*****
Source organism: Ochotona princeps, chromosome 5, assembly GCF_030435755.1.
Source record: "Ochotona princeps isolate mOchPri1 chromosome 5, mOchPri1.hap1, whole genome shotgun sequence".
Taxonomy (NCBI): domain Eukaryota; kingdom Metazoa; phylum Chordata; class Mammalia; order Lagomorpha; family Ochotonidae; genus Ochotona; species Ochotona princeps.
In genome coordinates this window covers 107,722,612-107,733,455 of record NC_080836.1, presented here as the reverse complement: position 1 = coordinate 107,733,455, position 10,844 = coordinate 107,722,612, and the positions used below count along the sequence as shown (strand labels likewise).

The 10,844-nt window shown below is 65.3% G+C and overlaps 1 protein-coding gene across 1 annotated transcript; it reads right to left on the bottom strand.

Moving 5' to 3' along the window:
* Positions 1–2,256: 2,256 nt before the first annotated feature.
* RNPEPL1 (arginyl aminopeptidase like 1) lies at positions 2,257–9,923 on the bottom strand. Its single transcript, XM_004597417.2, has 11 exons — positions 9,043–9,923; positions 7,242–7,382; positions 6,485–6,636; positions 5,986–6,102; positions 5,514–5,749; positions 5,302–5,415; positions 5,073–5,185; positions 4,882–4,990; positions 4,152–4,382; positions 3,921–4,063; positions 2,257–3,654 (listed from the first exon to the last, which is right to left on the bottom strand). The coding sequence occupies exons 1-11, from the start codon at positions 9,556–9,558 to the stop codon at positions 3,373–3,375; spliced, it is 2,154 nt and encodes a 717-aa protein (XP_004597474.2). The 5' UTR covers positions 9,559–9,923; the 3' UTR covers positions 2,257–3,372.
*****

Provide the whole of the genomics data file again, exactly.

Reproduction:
Source organism: Ochotona princeps, chromosome 5, assembly GCF_030435755.1.
Source record: "Ochotona princeps isolate mOchPri1 chromosome 5, mOchPri1.hap1, whole genome shotgun sequence".
Taxonomy (NCBI): domain Eukaryota; kingdom Metazoa; phylum Chordata; class Mammalia; order Lagomorpha; family Ochotonidae; genus Ochotona; species Ochotona princeps.
In genome coordinates this window covers 107,722,612-107,733,455 of record NC_080836.1, presented here as the reverse complement: position 1 = coordinate 107,733,455, position 10,844 = coordinate 107,722,612, and the positions used below count along the sequence as shown (strand labels likewise).

The 10,844-nt window shown below is 65.3% G+C and overlaps 1 protein-coding gene across 1 annotated transcript; it reads right to left on the bottom strand.

Moving 5' to 3' along the window:
* Positions 1–2,256: 2,256 nt before the first annotated feature.
* RNPEPL1 (arginyl aminopeptidase like 1) lies at positions 2,257–9,923 on the bottom strand. Its single transcript, XM_004597417.2, has 11 exons — positions 9,043–9,923; positions 7,242–7,382; positions 6,485–6,636; positions 5,986–6,102; positions 5,514–5,749; positions 5,302–5,415; positions 5,073–5,185; positions 4,882–4,990; positions 4,152–4,382; positions 3,921–4,063; positions 2,257–3,654 (listed from the first exon to the last, which is right to left on the bottom strand). The coding sequence occupies exons 1-11, from the start codon at positions 9,556–9,558 to the stop codon at positions 3,373–3,375; spliced, it is 2,154 nt and encodes a 717-aa protein (XP_004597474.2). The 5' UTR covers positions 9,559–9,923; the 3' UTR covers positions 2,257–3,372.